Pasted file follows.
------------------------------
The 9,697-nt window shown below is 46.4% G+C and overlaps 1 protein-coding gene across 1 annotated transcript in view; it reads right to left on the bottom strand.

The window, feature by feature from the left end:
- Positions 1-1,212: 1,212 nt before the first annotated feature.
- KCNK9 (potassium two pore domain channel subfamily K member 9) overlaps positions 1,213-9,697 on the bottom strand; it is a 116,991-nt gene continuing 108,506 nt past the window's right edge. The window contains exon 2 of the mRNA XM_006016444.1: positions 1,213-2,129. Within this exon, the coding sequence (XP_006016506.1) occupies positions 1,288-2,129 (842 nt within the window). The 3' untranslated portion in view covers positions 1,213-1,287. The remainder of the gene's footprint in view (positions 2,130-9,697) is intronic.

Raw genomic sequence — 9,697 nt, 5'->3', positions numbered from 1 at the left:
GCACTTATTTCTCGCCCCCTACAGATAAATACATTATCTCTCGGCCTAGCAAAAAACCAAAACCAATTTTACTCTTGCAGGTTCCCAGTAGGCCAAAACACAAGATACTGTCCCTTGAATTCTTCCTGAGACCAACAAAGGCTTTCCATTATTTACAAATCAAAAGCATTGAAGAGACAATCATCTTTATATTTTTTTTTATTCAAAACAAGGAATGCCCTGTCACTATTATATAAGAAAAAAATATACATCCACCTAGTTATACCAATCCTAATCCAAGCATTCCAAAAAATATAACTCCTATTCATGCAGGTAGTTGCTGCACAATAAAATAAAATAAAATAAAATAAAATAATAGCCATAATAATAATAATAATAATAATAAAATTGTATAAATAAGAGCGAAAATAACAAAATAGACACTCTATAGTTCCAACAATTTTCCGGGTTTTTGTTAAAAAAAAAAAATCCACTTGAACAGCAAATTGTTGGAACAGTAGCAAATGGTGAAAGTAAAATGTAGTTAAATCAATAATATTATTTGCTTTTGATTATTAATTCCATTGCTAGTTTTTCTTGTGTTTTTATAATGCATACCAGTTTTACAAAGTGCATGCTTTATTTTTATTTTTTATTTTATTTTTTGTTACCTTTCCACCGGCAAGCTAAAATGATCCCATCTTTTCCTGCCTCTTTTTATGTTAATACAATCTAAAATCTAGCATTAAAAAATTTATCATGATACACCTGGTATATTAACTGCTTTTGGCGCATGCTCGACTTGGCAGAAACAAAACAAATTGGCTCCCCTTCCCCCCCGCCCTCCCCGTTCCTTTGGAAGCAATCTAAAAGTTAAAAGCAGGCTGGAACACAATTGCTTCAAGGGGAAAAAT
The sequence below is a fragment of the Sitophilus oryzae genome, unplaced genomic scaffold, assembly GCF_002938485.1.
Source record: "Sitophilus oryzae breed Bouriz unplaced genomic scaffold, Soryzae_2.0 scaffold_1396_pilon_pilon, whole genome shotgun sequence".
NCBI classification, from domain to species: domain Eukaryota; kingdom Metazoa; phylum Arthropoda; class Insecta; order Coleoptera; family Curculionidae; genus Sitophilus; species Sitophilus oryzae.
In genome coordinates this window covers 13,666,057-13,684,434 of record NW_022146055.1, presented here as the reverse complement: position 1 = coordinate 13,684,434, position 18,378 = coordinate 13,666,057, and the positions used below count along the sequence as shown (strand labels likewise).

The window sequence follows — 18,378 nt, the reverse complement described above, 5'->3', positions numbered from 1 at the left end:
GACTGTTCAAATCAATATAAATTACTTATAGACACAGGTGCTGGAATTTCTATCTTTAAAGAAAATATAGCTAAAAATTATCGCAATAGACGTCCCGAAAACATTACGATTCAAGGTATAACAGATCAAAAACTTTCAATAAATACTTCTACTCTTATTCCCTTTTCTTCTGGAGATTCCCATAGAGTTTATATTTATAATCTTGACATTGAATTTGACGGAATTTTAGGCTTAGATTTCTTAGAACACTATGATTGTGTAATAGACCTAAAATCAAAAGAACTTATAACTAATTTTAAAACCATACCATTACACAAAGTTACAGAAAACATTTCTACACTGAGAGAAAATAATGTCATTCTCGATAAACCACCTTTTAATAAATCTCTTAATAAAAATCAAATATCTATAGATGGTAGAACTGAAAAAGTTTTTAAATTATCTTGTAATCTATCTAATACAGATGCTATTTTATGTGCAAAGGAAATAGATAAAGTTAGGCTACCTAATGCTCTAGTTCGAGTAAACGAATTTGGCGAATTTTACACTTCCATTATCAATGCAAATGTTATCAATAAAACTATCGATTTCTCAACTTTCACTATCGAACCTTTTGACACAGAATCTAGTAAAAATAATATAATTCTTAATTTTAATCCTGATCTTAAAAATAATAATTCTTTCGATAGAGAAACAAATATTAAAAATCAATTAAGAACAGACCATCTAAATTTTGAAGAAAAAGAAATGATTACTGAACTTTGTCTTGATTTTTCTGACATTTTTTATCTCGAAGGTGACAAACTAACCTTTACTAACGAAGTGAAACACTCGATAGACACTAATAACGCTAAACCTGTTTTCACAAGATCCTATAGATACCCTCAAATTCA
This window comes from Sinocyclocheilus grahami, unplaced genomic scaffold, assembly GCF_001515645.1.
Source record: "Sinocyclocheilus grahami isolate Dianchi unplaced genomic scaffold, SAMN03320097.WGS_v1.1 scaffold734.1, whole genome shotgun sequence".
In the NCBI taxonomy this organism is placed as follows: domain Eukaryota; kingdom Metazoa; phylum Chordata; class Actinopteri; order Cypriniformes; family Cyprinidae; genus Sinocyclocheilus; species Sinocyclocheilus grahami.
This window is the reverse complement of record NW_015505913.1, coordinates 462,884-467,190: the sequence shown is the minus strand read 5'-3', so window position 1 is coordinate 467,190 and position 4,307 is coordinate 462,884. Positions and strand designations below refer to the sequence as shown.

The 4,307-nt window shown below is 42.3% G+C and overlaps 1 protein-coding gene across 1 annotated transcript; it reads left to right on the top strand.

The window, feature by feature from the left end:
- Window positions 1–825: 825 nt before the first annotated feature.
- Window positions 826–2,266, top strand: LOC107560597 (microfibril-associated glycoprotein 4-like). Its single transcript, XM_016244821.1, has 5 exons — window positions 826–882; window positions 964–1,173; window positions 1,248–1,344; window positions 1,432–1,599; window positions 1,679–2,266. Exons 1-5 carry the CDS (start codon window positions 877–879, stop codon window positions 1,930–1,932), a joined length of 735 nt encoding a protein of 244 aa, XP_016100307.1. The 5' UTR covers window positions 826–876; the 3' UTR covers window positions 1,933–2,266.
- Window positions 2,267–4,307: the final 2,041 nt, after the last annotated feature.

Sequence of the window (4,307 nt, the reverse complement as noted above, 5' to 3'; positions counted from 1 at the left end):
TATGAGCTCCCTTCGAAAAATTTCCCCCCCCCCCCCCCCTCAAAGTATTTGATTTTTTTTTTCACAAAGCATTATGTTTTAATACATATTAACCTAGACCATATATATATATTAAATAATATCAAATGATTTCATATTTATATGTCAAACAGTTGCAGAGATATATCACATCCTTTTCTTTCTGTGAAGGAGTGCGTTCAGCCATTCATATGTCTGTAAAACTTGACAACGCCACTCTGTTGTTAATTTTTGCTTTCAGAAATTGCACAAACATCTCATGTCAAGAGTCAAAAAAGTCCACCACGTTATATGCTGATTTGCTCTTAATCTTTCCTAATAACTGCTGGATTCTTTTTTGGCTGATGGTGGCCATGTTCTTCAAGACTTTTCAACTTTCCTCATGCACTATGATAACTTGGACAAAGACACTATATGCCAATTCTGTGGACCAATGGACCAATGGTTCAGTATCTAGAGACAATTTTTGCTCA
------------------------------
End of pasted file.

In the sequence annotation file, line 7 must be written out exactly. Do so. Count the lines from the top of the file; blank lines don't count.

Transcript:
The sequence below is a fragment of the Sitophilus oryzae genome, unplaced genomic scaffold, assembly GCF_002938485.1.